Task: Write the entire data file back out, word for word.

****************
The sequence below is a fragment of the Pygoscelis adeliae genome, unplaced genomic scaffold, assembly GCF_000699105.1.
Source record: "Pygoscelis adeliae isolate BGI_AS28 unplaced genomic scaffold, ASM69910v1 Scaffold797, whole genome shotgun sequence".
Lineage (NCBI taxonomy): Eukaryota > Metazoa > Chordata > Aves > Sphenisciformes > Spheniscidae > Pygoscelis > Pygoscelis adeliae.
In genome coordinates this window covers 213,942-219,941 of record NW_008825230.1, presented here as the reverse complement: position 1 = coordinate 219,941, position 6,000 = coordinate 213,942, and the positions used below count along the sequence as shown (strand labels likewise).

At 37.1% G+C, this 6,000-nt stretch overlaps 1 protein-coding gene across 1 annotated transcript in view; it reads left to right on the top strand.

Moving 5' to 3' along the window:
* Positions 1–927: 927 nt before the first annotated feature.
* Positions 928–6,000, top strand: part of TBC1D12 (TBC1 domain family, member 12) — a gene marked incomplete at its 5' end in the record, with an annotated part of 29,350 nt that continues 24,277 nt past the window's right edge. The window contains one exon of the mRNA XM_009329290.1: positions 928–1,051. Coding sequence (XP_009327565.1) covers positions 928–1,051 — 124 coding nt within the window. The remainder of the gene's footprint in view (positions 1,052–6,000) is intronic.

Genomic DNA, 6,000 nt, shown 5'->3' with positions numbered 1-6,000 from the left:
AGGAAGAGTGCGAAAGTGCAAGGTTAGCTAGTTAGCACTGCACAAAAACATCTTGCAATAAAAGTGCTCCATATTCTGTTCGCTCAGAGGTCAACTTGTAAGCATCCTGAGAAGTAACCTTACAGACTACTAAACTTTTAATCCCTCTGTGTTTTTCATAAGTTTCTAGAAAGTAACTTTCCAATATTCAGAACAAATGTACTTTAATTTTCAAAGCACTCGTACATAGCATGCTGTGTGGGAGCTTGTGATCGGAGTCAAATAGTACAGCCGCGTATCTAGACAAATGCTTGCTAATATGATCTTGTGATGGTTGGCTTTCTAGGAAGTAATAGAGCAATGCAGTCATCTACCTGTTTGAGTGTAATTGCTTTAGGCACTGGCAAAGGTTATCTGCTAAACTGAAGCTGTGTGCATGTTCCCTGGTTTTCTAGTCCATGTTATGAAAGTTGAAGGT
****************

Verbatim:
The sequence below is a fragment of the Pygoscelis adeliae genome, unplaced genomic scaffold, assembly GCF_000699105.1.
Source record: "Pygoscelis adeliae isolate BGI_AS28 unplaced genomic scaffold, ASM69910v1 Scaffold797, whole genome shotgun sequence".
Lineage (NCBI taxonomy): Eukaryota > Metazoa > Chordata > Aves > Sphenisciformes > Spheniscidae > Pygoscelis > Pygoscelis adeliae.
In genome coordinates this window covers 213,942-219,941 of record NW_008825230.1, presented here as the reverse complement: position 1 = coordinate 219,941, position 6,000 = coordinate 213,942, and the positions used below count along the sequence as shown (strand labels likewise).

At 37.1% G+C, this 6,000-nt stretch overlaps 1 protein-coding gene across 1 annotated transcript in view; it reads left to right on the top strand.

Moving 5' to 3' along the window:
* Positions 1–927: 927 nt before the first annotated feature.
* Positions 928–6,000, top strand: part of TBC1D12 (TBC1 domain family, member 12) — a gene marked incomplete at its 5' end in the record, with an annotated part of 29,350 nt that continues 24,277 nt past the window's right edge. The window contains one exon of the mRNA XM_009329290.1: positions 928–1,051. Coding sequence (XP_009327565.1) covers positions 928–1,051 — 124 coding nt within the window. The remainder of the gene's footprint in view (positions 1,052–6,000) is intronic.

Genomic DNA, 6,000 nt, shown 5'->3' with positions numbered 1-6,000 from the left:
AGGAAGAGTGCGAAAGTGCAAGGTTAGCTAGTTAGCACTGCACAAAAACATCTTGCAATAAAAGTGCTCCATATTCTGTTCGCTCAGAGGTCAACTTGTAAGCATCCTGAGAAGTAACCTTACAGACTACTAAACTTTTAATCCCTCTGTGTTTTTCATAAGTTTCTAGAAAGTAACTTTCCAATATTCAGAACAAATGTACTTTAATTTTCAAAGCACTCGTACATAGCATGCTGTGTGGGAGCTTGTGATCGGAGTCAAATAGTACAGCCGCGTATCTAGACAAATGCTTGCTAATATGATCTTGTGATGGTTGGCTTTCTAGGAAGTAATAGAGCAATGCAGTCATCTACCTGTTTGAGTGTAATTGCTTTAGGCACTGGCAAAGGTTATCTGCTAAACTGAAGCTGTGTGCATGTTCCCTGGTTTTCTAGTCCATGTTATGAAAGTTGAAGGT